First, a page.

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Monday, December 09, 2019 {{ new Date().getDay() }}

Can the American auto industry actually win the future? The Administration is considering a proposal that would double the current federal fuel-economy standard and would require cars and light trucks to guzzle gas at an average rate of 56.2 miles per gallon by 2025.

The Big Three auto companies were not thrilled by the news — a G.M. executive said they were “tough goals” on Monday, according to The Wall Street Journal — but it’s still too early to tell how much effort they’ll put into weakening the new standard before it is formally proposed in September. The United Auto Workers union, which normally fights high standards, has made clear that they’ll stay on the sidelines for now.

Last week, Senator Carl Levin (D-Mich.) chided the administration after they hinted to mid-level officials that his hometown industry would have to face harsher rules. A spokesman for the White House told The Detroit Free Press that nothing was yet set in stone. “We are ramping up engagement with auto companies, members of Congress, labor unions and others as this important proposal is developed,” the spokesman said in a statement.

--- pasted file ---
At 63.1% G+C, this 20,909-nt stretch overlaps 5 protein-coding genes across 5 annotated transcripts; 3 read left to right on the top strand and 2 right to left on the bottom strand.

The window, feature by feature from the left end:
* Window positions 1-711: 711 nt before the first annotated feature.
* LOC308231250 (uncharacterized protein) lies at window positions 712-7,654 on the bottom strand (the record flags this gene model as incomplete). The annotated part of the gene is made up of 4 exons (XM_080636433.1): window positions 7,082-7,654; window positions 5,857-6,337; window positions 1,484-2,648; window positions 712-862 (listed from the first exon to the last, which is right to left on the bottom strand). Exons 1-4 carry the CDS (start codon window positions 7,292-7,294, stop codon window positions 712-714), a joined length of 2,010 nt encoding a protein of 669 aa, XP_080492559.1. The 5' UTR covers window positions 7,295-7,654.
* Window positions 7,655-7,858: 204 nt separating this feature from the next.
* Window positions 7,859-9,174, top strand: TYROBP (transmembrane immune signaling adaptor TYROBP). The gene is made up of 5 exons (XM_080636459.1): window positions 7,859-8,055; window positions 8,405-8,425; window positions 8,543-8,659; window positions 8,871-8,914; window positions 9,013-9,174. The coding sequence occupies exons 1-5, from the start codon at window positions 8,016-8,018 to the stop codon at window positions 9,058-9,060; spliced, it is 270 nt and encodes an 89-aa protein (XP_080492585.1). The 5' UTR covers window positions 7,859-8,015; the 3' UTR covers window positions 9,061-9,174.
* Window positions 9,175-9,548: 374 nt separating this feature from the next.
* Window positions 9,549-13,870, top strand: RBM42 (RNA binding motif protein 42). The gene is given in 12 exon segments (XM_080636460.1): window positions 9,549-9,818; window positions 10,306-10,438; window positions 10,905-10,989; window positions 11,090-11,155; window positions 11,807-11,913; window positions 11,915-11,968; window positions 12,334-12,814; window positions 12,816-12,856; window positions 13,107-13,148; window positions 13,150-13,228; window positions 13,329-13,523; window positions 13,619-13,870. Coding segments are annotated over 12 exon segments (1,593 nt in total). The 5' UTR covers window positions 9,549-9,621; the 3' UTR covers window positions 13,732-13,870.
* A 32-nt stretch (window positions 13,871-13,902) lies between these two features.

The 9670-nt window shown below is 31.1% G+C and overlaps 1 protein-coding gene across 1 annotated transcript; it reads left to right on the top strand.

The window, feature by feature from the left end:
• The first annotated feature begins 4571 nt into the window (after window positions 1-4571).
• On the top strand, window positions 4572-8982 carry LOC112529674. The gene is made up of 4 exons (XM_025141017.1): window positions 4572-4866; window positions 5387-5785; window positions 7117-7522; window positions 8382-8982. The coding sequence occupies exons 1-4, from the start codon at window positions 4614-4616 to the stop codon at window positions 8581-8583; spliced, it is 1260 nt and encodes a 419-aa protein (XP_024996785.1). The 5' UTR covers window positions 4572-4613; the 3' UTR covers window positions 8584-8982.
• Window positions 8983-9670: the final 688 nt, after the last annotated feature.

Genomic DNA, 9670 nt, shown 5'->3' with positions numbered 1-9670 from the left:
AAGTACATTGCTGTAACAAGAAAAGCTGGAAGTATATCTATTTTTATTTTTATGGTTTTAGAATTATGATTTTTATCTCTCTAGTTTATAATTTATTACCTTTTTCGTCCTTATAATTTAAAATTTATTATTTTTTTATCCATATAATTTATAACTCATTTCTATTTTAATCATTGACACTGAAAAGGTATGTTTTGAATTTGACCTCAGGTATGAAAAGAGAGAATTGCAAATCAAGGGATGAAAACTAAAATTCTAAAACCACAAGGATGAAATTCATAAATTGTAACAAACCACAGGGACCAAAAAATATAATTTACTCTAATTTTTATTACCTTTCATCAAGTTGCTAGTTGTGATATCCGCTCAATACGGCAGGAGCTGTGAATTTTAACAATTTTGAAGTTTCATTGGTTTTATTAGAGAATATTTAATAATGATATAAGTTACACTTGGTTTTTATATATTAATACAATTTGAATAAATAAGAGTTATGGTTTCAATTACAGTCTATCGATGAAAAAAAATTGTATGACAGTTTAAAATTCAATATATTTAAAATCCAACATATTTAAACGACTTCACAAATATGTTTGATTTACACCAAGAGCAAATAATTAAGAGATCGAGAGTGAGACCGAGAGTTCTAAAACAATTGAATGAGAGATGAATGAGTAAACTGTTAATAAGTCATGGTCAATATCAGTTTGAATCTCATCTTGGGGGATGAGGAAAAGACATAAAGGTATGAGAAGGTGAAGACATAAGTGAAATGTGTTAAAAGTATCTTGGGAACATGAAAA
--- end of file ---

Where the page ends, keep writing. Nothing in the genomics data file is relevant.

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Former Seminole County Tax Collector Joel Greenberg during an interview at his office in Lake Mary, Florida

Joe Burbank/Orlando Sentinel/Orlando Sentinel/TNS

ORLANDO, Fla. – Joel Greenberg, Seminole County’s disgraced former tax collector, has agreed to plead guilty to six federal crimes — including sex trafficking of a child — in a deal that calls for him to cooperate with federal investigators, according to a source with knowledge of the agreement. The deal, which will be made official during a Monday morning court hearing Greenberg is required to attend, marks a turning point in the sprawling federal investigation that has roiled Florida politics and reportedly taken aim at Greenberg’s friend and ally U.S. Rep. Matt Gaetz. In addition to traffic...

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